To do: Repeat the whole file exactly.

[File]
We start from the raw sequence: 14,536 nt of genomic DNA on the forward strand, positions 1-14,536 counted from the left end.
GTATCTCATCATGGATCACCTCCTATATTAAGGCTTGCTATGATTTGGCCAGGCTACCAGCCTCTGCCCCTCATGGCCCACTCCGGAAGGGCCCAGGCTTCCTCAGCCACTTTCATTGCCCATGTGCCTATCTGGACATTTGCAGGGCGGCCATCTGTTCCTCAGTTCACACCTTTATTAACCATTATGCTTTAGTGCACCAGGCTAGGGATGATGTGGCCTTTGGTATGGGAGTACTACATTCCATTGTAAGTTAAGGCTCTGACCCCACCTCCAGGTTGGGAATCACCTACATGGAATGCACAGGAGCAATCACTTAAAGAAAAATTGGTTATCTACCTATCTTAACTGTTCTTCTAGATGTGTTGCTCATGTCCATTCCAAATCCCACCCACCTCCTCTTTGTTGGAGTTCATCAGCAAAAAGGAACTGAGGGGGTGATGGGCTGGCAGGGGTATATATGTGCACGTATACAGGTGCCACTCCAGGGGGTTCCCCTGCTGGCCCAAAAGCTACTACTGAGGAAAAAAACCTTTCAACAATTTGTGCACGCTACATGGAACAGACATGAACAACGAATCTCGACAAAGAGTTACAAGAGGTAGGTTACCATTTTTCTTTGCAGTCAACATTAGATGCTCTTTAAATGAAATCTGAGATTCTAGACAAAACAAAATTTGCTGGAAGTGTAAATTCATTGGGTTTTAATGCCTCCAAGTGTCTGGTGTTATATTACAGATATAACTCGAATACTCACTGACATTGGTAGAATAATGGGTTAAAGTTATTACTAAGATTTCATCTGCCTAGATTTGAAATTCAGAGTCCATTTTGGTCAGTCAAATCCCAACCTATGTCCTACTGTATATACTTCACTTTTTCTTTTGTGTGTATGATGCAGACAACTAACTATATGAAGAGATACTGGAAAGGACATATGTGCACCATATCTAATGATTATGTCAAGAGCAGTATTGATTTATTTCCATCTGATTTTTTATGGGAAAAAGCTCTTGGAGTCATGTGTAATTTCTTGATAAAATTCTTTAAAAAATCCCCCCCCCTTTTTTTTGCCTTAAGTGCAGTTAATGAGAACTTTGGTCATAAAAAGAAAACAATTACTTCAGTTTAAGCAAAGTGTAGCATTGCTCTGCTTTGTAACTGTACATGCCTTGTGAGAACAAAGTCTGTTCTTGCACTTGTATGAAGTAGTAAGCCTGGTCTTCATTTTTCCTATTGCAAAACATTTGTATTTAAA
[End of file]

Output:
We start from the raw sequence: 14,536 nt of genomic DNA on the forward strand, positions 1-14,536 counted from the left end.
GTATCTCATCATGGATCACCTCCTATATTAAGGCTTGCTATGATTTGGCCAGGCTACCAGCCTCTGCCCCTCATGGCCCACTCCGGAAGGGCCCAGGCTTCCTCAGCCACTTTCATTGCCCATGTGCCTATCTGGACATTTGCAGGGCGGCCATCTGTTCCTCAGTTCACACCTTTATTAACCATTATGCTTTAGTGCACCAGGCTAGGGATGATGTGGCCTTTGGTATGGGAGTACTACATTCCATTGTAAGTTAAGGCTCTGACCCCACCTCCAGGTTGGGAATCACCTACATGGAATGCACAGGAGCAATCACTTAAAGAAAAATTGGTTATCTACCTATCTTAACTGTTCTTCTAGATGTGTTGCTCATGTCCATTCCAAATCCCACCCACCTCCTCTTTGTTGGAGTTCATCAGCAAAAAGGAACTGAGGGGGTGATGGGCTGGCAGGGGTATATATGTGCACGTATACAGGTGCCACTCCAGGGGGTTCCCCTGCTGGCCCAAAAGCTACTACTGAGGAAAAAAACCTTTCAACAATTTGTGCACGCTACATGGAACAGACATGAACAACGAATCTCGACAAAGAGTTACAAGAGGTAGGTTACCATTTTTCTTTGCAGTCAACATTAGATGCTCTTTAAATGAAATCTGAGATTCTAGACAAAACAAAATTTGCTGGAAGTGTAAATTCATTGGGTTTTAATGCCTCCAAGTGTCTGGTGTTATATTACAGATATAACTCGAATACTCACTGACATTGGTAGAATAATGGGTTAAAGTTATTACTAAGATTTCATCTGCCTAGATTTGAAATTCAGAGTCCATTTTGGTCAGTCAAATCCCAACCTATGTCCTACTGTATATACTTCACTTTTTCTTTTGTGTGTATGATGCAGACAACTAACTATATGAAGAGATACTGGAAAGGACATATGTGCACCATATCTAATGATTATGTCAAGAGCAGTATTGATTTATTTCCATCTGATTTTTTATGGGAAAAAGCTCTTGGAGTCATGTGTAATTTCTTGATAAAATTCTTTAAAAAATCCCCCCCCCTTTTTTTTGCCTTAAGTGCAGTTAATGAGAACTTTGGTCATAAAAAGAAAACAATTACTTCAGTTTAAGCAAAGTGTAGCATTGCTCTGCTTTGTAACTGTACATGCCTTGTGAGAACAAAGTCTGTTCTTGCACTTGTATGAAGTAGTAAGCCTGGTCTTCATTTTTCCTATTGCAAAACATTTGTATTTAAA